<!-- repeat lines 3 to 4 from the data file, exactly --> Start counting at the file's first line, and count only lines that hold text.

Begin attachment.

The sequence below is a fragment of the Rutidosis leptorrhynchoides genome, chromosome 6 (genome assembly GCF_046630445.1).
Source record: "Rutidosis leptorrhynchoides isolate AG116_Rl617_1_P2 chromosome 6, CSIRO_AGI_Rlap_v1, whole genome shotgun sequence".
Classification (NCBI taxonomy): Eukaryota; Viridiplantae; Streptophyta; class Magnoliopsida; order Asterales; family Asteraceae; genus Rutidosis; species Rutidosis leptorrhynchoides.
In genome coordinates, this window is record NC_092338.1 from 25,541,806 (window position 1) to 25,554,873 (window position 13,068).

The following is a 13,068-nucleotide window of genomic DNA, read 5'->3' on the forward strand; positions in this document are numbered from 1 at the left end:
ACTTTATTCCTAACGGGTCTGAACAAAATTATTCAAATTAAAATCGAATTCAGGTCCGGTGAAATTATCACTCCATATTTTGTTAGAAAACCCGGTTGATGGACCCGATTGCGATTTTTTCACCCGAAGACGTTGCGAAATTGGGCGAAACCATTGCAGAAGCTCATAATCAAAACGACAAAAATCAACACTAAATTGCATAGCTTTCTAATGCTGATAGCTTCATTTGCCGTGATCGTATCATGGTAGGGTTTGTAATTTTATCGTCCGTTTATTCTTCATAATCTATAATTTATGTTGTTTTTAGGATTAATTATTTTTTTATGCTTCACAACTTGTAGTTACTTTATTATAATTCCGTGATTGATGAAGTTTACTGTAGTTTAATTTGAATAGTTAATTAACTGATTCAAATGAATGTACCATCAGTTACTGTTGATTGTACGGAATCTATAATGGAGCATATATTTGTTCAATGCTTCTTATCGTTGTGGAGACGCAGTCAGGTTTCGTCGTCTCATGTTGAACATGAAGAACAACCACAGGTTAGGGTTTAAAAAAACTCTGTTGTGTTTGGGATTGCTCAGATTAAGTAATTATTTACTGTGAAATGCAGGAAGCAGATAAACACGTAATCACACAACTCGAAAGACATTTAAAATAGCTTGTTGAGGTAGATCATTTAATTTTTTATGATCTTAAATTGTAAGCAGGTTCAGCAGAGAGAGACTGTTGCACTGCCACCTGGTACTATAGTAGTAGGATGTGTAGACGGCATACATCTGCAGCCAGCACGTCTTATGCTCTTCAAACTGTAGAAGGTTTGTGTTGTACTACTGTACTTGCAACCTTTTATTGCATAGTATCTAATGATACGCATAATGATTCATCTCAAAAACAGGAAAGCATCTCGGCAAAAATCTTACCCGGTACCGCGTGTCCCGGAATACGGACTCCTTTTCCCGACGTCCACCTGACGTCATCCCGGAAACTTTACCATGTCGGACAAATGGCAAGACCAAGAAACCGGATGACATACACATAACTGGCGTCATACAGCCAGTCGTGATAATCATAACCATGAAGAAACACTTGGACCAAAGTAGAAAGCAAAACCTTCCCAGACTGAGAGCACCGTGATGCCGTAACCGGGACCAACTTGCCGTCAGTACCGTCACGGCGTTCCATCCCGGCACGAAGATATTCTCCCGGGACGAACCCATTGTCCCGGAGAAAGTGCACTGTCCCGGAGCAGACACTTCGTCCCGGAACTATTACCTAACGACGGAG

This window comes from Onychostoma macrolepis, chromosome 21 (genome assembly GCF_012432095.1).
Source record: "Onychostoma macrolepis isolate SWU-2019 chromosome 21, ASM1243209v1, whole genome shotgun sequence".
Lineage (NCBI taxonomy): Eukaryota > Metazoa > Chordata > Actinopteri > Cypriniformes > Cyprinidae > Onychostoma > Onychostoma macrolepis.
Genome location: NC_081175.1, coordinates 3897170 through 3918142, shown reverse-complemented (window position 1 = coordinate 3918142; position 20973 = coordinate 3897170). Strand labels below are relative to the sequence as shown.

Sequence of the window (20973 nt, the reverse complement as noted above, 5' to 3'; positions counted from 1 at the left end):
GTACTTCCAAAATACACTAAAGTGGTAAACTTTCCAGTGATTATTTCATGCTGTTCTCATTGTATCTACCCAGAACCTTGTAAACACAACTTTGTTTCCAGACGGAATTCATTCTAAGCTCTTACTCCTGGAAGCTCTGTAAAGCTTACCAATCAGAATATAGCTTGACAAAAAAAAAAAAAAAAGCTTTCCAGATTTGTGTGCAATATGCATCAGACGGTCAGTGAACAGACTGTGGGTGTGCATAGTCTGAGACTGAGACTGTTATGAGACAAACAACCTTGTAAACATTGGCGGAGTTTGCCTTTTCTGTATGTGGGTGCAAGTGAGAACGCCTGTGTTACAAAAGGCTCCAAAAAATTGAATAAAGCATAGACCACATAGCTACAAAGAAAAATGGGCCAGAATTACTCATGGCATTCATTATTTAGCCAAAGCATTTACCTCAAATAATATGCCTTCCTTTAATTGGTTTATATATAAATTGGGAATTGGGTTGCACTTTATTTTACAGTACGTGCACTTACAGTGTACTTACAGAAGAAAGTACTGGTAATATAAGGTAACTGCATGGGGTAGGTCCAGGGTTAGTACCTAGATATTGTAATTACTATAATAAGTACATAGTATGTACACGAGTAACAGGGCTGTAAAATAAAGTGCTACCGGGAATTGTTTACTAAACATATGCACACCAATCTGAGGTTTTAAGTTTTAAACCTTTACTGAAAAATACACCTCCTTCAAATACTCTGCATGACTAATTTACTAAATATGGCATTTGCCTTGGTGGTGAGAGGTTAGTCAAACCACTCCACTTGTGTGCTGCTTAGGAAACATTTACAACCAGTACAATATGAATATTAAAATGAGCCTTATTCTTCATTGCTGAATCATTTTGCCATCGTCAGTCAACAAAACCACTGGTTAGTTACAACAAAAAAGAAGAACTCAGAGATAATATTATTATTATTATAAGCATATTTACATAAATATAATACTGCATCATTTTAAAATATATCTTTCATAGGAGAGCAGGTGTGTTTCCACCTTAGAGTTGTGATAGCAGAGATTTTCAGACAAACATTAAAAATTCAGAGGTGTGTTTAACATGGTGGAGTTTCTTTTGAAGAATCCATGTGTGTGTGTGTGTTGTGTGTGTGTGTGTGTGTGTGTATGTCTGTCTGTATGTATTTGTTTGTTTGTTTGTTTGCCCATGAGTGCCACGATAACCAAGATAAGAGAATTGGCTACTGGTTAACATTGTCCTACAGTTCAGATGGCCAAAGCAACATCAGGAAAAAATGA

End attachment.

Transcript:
Classification (NCBI taxonomy): Eukaryota; Viridiplantae; Streptophyta; class Magnoliopsida; order Asterales; family Asteraceae; genus Rutidosis; species Rutidosis leptorrhynchoides.
In genome coordinates, this window is record NC_092338.1 from 25,541,806 (window position 1) to 25,554,873 (window position 13,068).